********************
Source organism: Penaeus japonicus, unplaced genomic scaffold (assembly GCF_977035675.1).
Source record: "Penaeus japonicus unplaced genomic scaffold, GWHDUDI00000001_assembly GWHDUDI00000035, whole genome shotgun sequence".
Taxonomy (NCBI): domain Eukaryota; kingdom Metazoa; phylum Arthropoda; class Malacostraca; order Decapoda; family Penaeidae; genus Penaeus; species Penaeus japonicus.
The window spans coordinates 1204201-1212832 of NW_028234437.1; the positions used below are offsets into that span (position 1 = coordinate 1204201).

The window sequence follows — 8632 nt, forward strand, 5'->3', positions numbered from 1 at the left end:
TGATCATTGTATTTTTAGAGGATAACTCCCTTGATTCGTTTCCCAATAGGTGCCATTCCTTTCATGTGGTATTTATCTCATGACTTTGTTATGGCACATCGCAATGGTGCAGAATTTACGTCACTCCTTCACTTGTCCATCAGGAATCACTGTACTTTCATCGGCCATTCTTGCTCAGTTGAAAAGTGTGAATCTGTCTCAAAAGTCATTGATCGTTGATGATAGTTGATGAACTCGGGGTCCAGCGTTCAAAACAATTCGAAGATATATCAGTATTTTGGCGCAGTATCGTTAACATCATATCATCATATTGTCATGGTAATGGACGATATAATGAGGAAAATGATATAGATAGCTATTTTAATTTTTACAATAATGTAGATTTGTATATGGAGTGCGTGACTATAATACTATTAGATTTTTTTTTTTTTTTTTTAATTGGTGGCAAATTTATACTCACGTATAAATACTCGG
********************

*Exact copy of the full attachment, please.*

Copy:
Source organism: Penaeus japonicus, unplaced genomic scaffold (assembly GCF_977035675.1).
Source record: "Penaeus japonicus unplaced genomic scaffold, GWHDUDI00000001_assembly GWHDUDI00000035, whole genome shotgun sequence".
Taxonomy (NCBI): domain Eukaryota; kingdom Metazoa; phylum Arthropoda; class Malacostraca; order Decapoda; family Penaeidae; genus Penaeus; species Penaeus japonicus.
The window spans coordinates 1204201-1212832 of NW_028234437.1; the positions used below are offsets into that span (position 1 = coordinate 1204201).

The window sequence follows — 8632 nt, forward strand, 5'->3', positions numbered from 1 at the left end:
TGATCATTGTATTTTTAGAGGATAACTCCCTTGATTCGTTTCCCAATAGGTGCCATTCCTTTCATGTGGTATTTATCTCATGACTTTGTTATGGCACATCGCAATGGTGCAGAATTTACGTCACTCCTTCACTTGTCCATCAGGAATCACTGTACTTTCATCGGCCATTCTTGCTCAGTTGAAAAGTGTGAATCTGTCTCAAAAGTCATTGATCGTTGATGATAGTTGATGAACTCGGGGTCCAGCGTTCAAAACAATTCGAAGATATATCAGTATTTTGGCGCAGTATCGTTAACATCATATCATCATATTGTCATGGTAATGGACGATATAATGAGGAAAATGATATAGATAGCTATTTTAATTTTTACAATAATGTAGATTTGTATATGGAGTGCGTGACTATAATACTATTAGATTTTTTTTTTTTTTTTTTAATTGGTGGCAAATTTATACTCACGTATAAATACTCGG